Acne sucks. Anyone who's suffered from regular and persistent breakouts can tell you just how much (hint: A LOT). The good news is there are ways to get rid of acne, backed by doctors and scientific studies, that will also drastically improve how you feel about your skin.
In a piece for About.com's Health section, professional aesthetician and skin care educator Angela Palmer noted that regular acne doesn't just affect our skin — it has major effects on our self-esteem and mental health as well. "Studies have shown that people with acne experienced social, psychological, and emotional ramifications at the same level of those with chronic health problems, like epilepsy, diabetes, and arthritis," Palmer wrote.
And most of us don't need a dermatologist or skin care expert to tell us how self-conscious a breakout can make us feel. It can be the difference between leaving the house feeling confident and wanting to hide inside all day. Plus, breakouts can make what would otherwise be fun and enjoyable moments feel overshadowed by insecurity.
Basically, acne can have a major effect on our lives, which is why getting it under control with actual scientifically proven methods can make such a difference to our quality of life. If you've been frustrated with acne or persistent breakouts, here are 11 tried and true methods that should seriously help.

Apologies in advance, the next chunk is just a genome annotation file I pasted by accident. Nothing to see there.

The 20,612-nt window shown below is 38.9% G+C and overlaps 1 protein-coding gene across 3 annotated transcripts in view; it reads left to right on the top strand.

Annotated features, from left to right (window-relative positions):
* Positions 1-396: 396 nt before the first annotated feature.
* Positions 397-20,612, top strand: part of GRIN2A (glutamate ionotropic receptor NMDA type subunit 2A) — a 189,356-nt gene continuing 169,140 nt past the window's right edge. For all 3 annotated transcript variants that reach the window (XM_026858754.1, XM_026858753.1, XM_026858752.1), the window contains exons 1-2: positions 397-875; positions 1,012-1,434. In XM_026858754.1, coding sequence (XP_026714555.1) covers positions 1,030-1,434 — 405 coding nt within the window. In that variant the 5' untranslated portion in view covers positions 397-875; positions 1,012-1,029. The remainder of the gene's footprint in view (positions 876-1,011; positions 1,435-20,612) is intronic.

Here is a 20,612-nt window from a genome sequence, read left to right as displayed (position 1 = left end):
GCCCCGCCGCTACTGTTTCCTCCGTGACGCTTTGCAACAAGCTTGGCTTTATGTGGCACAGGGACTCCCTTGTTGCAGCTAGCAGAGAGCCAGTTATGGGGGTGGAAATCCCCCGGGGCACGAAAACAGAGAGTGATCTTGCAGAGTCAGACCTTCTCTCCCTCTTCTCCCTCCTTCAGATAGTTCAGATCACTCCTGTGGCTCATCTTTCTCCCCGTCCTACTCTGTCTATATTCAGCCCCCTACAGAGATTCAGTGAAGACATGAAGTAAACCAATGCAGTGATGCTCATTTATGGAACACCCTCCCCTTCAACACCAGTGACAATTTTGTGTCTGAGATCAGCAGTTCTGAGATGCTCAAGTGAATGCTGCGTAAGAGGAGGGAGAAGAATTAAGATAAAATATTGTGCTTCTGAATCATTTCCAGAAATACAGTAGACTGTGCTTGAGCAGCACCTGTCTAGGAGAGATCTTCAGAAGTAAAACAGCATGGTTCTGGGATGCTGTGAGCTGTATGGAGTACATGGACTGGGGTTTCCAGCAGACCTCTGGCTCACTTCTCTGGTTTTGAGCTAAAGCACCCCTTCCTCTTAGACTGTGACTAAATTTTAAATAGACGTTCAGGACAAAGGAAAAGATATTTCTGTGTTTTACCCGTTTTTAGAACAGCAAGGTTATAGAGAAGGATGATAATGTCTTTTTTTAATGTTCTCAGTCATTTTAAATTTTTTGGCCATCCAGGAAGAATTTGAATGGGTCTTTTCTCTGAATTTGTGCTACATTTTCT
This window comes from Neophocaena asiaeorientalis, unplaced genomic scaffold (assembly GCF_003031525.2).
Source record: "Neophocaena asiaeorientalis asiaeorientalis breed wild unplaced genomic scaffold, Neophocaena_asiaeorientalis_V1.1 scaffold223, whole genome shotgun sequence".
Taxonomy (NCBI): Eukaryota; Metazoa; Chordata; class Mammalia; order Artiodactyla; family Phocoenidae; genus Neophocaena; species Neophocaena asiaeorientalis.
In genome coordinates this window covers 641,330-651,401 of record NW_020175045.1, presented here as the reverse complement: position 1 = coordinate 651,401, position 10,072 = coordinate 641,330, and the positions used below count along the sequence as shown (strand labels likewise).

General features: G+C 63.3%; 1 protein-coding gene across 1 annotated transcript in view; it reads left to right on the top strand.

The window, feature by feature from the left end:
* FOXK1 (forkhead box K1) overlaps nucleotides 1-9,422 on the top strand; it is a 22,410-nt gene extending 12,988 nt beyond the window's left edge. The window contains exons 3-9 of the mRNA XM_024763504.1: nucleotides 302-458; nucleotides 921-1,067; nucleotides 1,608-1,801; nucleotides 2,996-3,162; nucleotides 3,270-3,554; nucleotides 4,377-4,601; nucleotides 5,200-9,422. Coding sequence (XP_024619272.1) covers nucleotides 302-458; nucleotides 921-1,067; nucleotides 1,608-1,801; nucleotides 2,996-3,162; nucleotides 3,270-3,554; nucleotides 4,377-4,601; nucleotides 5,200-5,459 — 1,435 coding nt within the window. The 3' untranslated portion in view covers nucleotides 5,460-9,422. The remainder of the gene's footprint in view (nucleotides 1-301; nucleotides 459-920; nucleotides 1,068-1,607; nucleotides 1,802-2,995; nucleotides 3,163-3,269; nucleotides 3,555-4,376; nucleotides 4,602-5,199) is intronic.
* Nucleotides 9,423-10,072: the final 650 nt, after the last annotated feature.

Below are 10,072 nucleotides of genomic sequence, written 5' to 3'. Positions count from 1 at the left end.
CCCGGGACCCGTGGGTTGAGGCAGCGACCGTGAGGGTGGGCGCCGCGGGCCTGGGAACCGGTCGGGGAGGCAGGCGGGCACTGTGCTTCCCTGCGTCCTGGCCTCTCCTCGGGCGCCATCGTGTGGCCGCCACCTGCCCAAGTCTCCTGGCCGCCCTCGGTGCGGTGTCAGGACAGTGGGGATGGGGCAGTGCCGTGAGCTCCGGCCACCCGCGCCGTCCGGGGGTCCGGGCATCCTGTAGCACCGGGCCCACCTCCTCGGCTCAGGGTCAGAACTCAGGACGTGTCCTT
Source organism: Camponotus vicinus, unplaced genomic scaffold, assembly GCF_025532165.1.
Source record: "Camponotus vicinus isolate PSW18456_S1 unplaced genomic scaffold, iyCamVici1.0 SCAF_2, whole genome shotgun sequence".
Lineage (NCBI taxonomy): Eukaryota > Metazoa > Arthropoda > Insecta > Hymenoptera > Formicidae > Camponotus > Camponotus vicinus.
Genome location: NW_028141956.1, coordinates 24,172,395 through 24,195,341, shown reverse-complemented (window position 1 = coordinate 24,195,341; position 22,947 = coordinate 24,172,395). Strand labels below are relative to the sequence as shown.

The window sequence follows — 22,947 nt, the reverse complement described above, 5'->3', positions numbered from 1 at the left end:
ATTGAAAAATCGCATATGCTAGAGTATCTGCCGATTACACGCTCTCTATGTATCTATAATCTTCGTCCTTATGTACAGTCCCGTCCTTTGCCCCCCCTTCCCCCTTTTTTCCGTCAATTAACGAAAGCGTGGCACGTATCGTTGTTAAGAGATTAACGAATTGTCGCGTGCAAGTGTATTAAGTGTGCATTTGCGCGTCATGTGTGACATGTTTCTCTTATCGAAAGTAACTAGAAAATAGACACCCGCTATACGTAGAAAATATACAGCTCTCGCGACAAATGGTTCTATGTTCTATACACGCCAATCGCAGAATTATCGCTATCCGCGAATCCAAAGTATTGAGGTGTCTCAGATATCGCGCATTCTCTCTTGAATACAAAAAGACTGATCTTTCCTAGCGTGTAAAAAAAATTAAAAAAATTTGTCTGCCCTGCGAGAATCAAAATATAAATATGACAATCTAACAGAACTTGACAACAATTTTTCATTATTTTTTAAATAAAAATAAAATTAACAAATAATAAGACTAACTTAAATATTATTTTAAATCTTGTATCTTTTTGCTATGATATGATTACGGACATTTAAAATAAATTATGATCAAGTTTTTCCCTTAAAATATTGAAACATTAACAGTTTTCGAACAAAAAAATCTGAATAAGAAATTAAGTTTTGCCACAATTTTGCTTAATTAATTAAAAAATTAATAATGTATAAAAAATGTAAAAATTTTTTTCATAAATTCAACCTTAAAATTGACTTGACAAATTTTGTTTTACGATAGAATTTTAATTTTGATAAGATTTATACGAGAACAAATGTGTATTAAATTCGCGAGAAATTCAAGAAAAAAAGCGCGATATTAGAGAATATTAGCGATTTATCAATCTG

1. Wash Your Makeup Brushes
According to Sejal Shah, M.D., a board-certified dermatologist in New York City in a piece for Women's Health, it's super important to clean our makeup brushes as often as we can — even after each use if possible. "You can actually have a host of issues from dirty brushes,” she said. “Acne, skin irritation, rashes, bacterial skin infections, and eye infections just to name a few. I've even seen fungal infections and herpes.”
2. Use A Chemical Exfoliant
According to skincare expert Paula Begoun and founder of the skin care line Paula's Choice, our skin sheds millions of cells everyday. This can lead to clogged and enlarged pores, which in turn can lead to acne. "When you finally gently get rid of the built up skin cells, you can unclog pores, stop breakouts, [and] smooth wrinkles," Begoun wrote. She specifically recommended a gentle AHA or BHA exfoliation lotion over harsh scrubs or brushes that can further irritate the skin.
3. Opt For Oil-Free
In a piece for Cosmopolitan, New York-based dermatologist Gervaise Gerstner stressed the importance of opting for oil-free formulas whenever possible. You can typically find most skin care products in oil-free versions these days, including sun screen.
4. Don't Use Wash Cloths
This is a tip my grandfather of all people gave me (he worked in sanitation and hygiene all his life). He noted we usually don't clean wash cloths as much as we should, and also typically keep them in a damp, moist bathroom where bacteria can flourish. We then typically put that same dirty, bacteria-ridden cloth to our faces. Switch over to disposable paper towels if you haven't already!